The old co-op action role-playing series makes an unexpected return as a Switch exclusive – but how super is it really?
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Why it took so long is a mystery, but at last Marvel seems to be taking video games seriously. Surprisingly, there’s still no adaptation of the Marvel Cinematic Universe, but after the PlayStation 4 exclusive Spider-Man game was such a huge success we’ve had announcements for a VR Iron Man game and Square Enix’s Avengers title. It’s not exactly a flood of new titles but it’s more than we’ve had for the last decade and hopefully a sign of more to come.
A new Marvel Ultimate Alliance was certainly an unexpected sequel though, especially as it used to be a multiformat franchise published by Activision and this is a Switch exclusive. The series started life as X-Men Legends, before incorporating the whole of the Marvel universe, but all that happened before the Marvel Cinematic Universe was properly established. Marvel Ultimate Alliance 2 came out a year after the first Iron Man movie and then that seemed to be it for the concept.
Why it stopped is a mystery but despite promoting itself as an action role-playing game the series really had more in common with old co-op scrolling beat ‘em-ups, with extremely simple combat but a gormless charm that was difficult to dislike. Its position in the market was replaced by the somewhat similar Lego games, of which there have been several Marvel-related iterations, but now it’s back and… it’s pretty much the same deal as it always was.
Marvel Ultimate Alliance 3 is the video game equivalent of junk food, but that’s not necessarily a criticism. It’s mindless and it’s repetitive but it knows it and given this is technically the fifth entry in the series its nature shouldn’t come as a surprise to anyone. That makes it a difficult game to review because despite its shallowness it is doing exactly what is asked of it. And while the developer has switched to Dead Or Alive makers Team Ninja you’d barely guess anything had changed behind the scenes.
That said, this isn’t really a direct sequel in the sense of a continuing narrative and while the plot nominally revolves around preventing Thanos and his lackeys (the Black Order of the subtitle) from obtaining the Infinity Stones the story is really just about jamming as many hero and villain cameos in as possible. There are around 30 playable characters in total (including a number of X-Men but no-one from the Fantastic Four – although they are part of planned DLC) but many more than that once you start to count non-playable cameos that range from Mysterio to Jessica Jones.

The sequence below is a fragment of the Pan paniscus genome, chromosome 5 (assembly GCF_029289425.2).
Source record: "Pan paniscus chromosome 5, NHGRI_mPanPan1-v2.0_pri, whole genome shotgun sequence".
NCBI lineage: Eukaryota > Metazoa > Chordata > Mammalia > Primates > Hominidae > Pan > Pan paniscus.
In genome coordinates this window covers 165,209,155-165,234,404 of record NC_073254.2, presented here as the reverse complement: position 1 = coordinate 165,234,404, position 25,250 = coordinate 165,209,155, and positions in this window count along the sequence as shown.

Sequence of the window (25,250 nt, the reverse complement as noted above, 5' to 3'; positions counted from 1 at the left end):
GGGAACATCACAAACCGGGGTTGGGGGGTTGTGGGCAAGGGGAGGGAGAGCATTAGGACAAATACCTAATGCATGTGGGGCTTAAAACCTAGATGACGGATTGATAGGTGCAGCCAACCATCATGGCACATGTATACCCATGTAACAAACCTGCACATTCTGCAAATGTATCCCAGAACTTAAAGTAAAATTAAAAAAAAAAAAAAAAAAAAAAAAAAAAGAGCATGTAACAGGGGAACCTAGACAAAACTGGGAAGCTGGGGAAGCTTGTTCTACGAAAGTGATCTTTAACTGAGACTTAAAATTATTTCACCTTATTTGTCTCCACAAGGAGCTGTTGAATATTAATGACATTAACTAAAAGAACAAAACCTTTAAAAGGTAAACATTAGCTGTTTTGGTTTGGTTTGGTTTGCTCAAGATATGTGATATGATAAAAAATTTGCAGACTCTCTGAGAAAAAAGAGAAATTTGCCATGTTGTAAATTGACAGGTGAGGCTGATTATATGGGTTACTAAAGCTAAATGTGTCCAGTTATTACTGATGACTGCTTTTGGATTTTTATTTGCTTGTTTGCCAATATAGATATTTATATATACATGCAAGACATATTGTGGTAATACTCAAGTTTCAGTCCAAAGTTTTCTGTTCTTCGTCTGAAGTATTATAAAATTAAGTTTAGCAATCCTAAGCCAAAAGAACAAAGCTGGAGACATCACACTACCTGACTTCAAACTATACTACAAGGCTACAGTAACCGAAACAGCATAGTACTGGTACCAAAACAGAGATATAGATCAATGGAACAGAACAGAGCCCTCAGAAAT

Whether you’re playing with friends or not there are always at least four superheroes on-screen at once, but no matter which character you play as the controls work in the same way. Basic combat amounts to nothing but a choice of light or heavy attack, or a jump attack if you’re feeling daring, and there are no combos as such. But everyone gets an ‘Extreme’ attack that takes ages to power up and various synergy moves depending on who the other characters are – although the window to activate these is frustratingly small for even experienced players.
You also gradually unlock a number of special moves which run on a recharging power meter. Some of these are what you’d expect, such as Iron Man’s unibeam or Spider-Man’s webbing, while others are generic abilities like a tornado attack for Star-Lord, which, as far as we know, isn’t something he’s known for.